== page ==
Blood On The Cross

The International Red Cross stands accused of murder

Blood On The Cross Deep in the rainforests of West Papua a story is emerging of a brutal massacre of innocents.
Piecing together the evidence from Jakarta, London, the Middle East and Geneva this major investigation reveals how the International Red Cross, the British military and South African mercenaries came to be involved in the murder of civilians.

In May 1996 a Red Cross helicopter swooped down onto the Highland village of Geselema in the rainforests of West Papua or Irian Jaya. In grass skirts and ceremonial penis gourds the people of the villages ran to watch the envoys land. They were due to meet with the Free West Papua guerrillas, or OPM, and continue their negotiations for the freedom of Western hostages. But on this day Papuans report that white soldiers and Indonesian troops burst out of the helicopter and opened fire. Through the green lens of British surveillance video the figures of Papuans can be seen running away. So why was a Red Cross helicopter carrying soldiers? What were white soldiers doing attacking Papuan civilians? And why three years later, have the Red Cross still not fully investigated the incident that has associated their emblem with the murder of innocents?

The story begins with the 'Free West Papua' independence movement, or the OPM guerrillas as they're more widely known. With intimidating nose bone and head-dress, the leader of the OPM, Kelly Kwalik, orates to his people. "I am a true patriot fighting for my country...I regard Freeport mine and the government and military of Indonesia as criminals!" It is the first time any journalist has reached the hide-out of the rebel group and interviewed its leader. He speaks of killings, kidnaps, rape and torture by the Indonesian army and mysterious white soldiers. A campaign of intimidation that began over 20 years ago when the OPM attacked Indonesia's single most valuable asset - the Freeport gold and copper mine. In Kwalik's mind the armies of the world would come to his people's aid if they knew what was happening. Into this setting came a team of biologists. Kwalik thought he had found a way of getting his message out. He kidnapped four Indonesians researchers, four British students, a German and a Dutch couple.

The ICRC took over negotiations for the hostages' release. For months they landed in their white helicopter in OPM territory as they negotiated with Kwalik. The OPM's terms were straightforward: get the media in. But the ICRC did not, the cameraman and dignitaries assembled on the agreed release date were just ICRC staff. Duped and disillusioned Kwalik's speech turned angry..."Even though we wear penis gourds and torn shirts, we have the brains God gave us all." The hostages were not released. The ICRC team departed. And that's where accounts begin to differ...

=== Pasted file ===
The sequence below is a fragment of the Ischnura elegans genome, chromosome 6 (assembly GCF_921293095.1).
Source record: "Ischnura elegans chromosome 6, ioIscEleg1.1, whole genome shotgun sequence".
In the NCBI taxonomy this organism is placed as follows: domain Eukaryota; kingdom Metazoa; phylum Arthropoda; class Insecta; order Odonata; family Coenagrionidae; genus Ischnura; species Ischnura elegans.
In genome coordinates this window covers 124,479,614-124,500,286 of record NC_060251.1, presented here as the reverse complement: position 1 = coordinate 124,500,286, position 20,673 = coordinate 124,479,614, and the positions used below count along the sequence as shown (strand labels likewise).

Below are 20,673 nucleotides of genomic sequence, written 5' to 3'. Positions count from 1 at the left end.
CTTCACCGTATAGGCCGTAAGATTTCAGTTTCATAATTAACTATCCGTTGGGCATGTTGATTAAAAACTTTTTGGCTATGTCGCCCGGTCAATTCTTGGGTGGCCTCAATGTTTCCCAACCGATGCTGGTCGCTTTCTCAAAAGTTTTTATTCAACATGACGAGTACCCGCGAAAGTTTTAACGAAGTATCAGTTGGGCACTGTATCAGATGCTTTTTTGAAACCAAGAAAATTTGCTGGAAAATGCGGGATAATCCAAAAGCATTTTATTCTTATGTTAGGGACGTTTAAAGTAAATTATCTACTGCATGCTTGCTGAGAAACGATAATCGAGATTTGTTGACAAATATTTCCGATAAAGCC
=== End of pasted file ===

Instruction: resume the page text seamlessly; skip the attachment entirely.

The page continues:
According to key ICRC negotiator Sylvianna Bonadei, the team agreed to return and continue negotiations. That's what the Papuans say. But the official ICRC version is dramatically different. Speaking in Geneva, ICRC representative Jean Michel Monod says the mission was over and "...they were all on their way back to Jakarta." A position that conveniently sloughs off any ICRC responsibility for what happened next.

The withdrawal of the ICRC, without notice to the Papuans, gave the military a unique opportunity: the chance to send in a Trojan horse draped in a Red Cross flag. On the afternoon of May 9th, the Indonesia Special Forces landed in Geselema and began firing at will. But who were the white soldiers who fought beside them? In a frank interview Nick van den Burg, the former chief of Executive Outcomes admits he had a team of mercenaries in West Papua at the time. Ivor Helberg, ex-British SAS veteran, explains the British role as 'military advisers' but denies they were involved in the attack. Yet it's curious that Britain has displayed virtually no interest in discovering what really happened.

Back in the OPM's hideout an elder trains up village boys with bows and arrows for combat training. The time has come to stand up to the invaders. "All the black skins in this place are saying the same thing." There is little doubt that they are going to attack this year, and there's little doubt they'll be slaughtered. But if the world hears of it at all, it will be just another rumour from the jungle.

Produced by Hobo Media

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